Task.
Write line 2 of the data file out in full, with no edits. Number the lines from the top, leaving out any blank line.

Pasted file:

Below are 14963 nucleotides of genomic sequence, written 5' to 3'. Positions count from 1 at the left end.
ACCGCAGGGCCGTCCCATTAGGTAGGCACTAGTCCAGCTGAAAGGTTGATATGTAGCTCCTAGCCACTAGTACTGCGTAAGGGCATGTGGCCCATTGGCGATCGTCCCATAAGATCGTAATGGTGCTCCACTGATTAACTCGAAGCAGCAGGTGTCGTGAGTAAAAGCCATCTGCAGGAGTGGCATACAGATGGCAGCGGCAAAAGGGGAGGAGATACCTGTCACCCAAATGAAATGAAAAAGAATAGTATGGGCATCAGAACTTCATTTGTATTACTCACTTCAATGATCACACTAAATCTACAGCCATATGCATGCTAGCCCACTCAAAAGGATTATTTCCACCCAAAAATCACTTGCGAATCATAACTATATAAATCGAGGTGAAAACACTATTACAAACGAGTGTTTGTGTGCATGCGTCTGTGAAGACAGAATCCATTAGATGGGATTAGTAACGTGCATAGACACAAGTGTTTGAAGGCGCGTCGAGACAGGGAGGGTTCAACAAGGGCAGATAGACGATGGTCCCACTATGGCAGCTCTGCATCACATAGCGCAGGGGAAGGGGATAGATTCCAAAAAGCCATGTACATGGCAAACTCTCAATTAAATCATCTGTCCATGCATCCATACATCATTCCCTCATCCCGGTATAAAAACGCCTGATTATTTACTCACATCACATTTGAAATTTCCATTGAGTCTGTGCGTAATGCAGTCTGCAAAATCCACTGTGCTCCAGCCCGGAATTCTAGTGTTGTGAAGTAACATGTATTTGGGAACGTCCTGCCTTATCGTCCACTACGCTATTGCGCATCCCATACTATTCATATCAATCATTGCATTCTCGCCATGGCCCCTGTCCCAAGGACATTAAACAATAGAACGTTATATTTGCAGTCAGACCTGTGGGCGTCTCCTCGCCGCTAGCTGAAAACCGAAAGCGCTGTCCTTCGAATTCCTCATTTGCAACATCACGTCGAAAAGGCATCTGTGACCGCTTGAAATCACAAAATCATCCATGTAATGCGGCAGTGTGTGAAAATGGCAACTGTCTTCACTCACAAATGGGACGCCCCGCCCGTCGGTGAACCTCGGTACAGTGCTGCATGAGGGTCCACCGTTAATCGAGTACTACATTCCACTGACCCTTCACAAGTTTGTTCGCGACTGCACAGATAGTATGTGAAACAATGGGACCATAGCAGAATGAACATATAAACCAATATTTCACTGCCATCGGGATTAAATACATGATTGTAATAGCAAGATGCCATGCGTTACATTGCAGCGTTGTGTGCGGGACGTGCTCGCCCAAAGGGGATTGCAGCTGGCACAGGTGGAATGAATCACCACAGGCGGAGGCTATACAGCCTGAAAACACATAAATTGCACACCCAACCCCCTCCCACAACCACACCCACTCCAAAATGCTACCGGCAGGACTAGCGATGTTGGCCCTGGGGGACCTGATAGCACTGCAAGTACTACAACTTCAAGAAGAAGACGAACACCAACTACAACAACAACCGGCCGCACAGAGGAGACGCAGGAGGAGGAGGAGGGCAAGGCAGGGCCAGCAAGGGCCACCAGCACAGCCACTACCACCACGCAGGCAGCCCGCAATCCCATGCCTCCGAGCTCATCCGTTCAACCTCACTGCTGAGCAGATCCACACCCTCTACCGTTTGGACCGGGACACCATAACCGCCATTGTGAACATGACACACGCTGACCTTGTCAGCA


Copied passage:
ACCGCAGGGCCGTCCCATTAGGTAGGCACTAGTCCAGCTGAAAGGTTGATATGTAGCTCCTAGCCACTAGTACTGCGTAAGGGCATGTGGCCCATTGGCGATCGTCCCATAAGATCGTAATGGTGCTCCACTGATTAACTCGAAGCAGCAGGTGTCGTGAGTAAAAGCCATCTGCAGGAGTGGCATACAGATGGCAGCGGCAAAAGGGGAGGAGATACCTGTCACCCAAATGAAATGAAAAAGAATAGTATGGGCATCAGAACTTCATTTGTATTACTCACTTCAATGATCACACTAAATCTACAGCCATATGCATGCTAGCCCACTCAAAAGGATTATTTCCACCCAAAAATCACTTGCGAATCATAACTATATAAATCGAGGTGAAAACACTATTACAAACGAGTGTTTGTGTGCATGCGTCTGTGAAGACAGAATCCATTAGATGGGATTAGTAACGTGCATAGACACAAGTGTTTGAAGGCGCGTCGAGACAGGGAGGGTTCAACAAGGGCAGATAGACGATGGTCCCACTATGGCAGCTCTGCATCACATAGCGCAGGGGAAGGGGATAGATTCCAAAAAGCCATGTACATGGCAAACTCTCAATTAAATCATCTGTCCATGCATCCATACATCATTCCCTCATCCCGGTATAAAAACGCCTGATTATTTACTCACATCACATTTGAAATTTCCATTGAGTCTGTGCGTAATGCAGTCTGCAAAATCCACTGTGCTCCAGCCCGGAATTCTAGTGTTGTGAAGTAACATGTATTTGGGAACGTCCTGCCTTATCGTCCACTACGCTATTGCGCATCCCATACTATTCATATCAATCATTGCATTCTCGCCATGGCCCCTGTCCCAAGGACATTAAACAATAGAACGTTATATTTGCAGTCAGACCTGTGGGCGTCTCCTCGCCGCTAGCTGAAAACCGAAAGCGCTGTCCTTCGAATTCCTCATTTGCAACATCACGTCGAAAAGGCATCTGTGACCGCTTGAAATCACAAAATCATCCATGTAATGCGGCAGTGTGTGAAAATGGCAACTGTCTTCACTCACAAATGGGACGCCCCGCCCGTCGGTGAACCTCGGTACAGTGCTGCATGAGGGTCCACCGTTAATCGAGTACTACATTCCACTGACCCTTCACAAGTTTGTTCGCGACTGCACAGATAGTATGTGAAACAATGGGACCATAGCAGAATGAACATATAAACCAATATTTCACTGCCATCGGGATTAAATACATGATTGTAATAGCAAGATGCCATGCGTTACATTGCAGCGTTGTGTGCGGGACGTGCTCGCCCAAAGGGGATTGCAGCTGGCACAGGTGGAATGAATCACCACAGGCGGAGGCTATACAGCCTGAAAACACATAAATTGCACACCCAACCCCCTCCCACAACCACACCCACTCCAAAATGCTACCGGCAGGACTAGCGATGTTGGCCCTGGGGGACCTGATAGCACTGCAAGTACTACAACTTCAAGAAGAAGACGAACACCAACTACAACAACAACCGGCCGCACAGAGGAGACGCAGGAGGAGGAGGAGGGCAAGGCAGGGCCAGCAAGGGCCACCAGCACAGCCACTACCACCACGCAGGCAGCCCGCAATCCCATGCCTCCGAGCTCATCCGTTCAACCTCACTGCTGAGCAGATCCACACCCTCTACCGTTTGGACCGGGACACCATAACCGCCATTGTGAACATGACACACGCTGACCTTGTCAGCA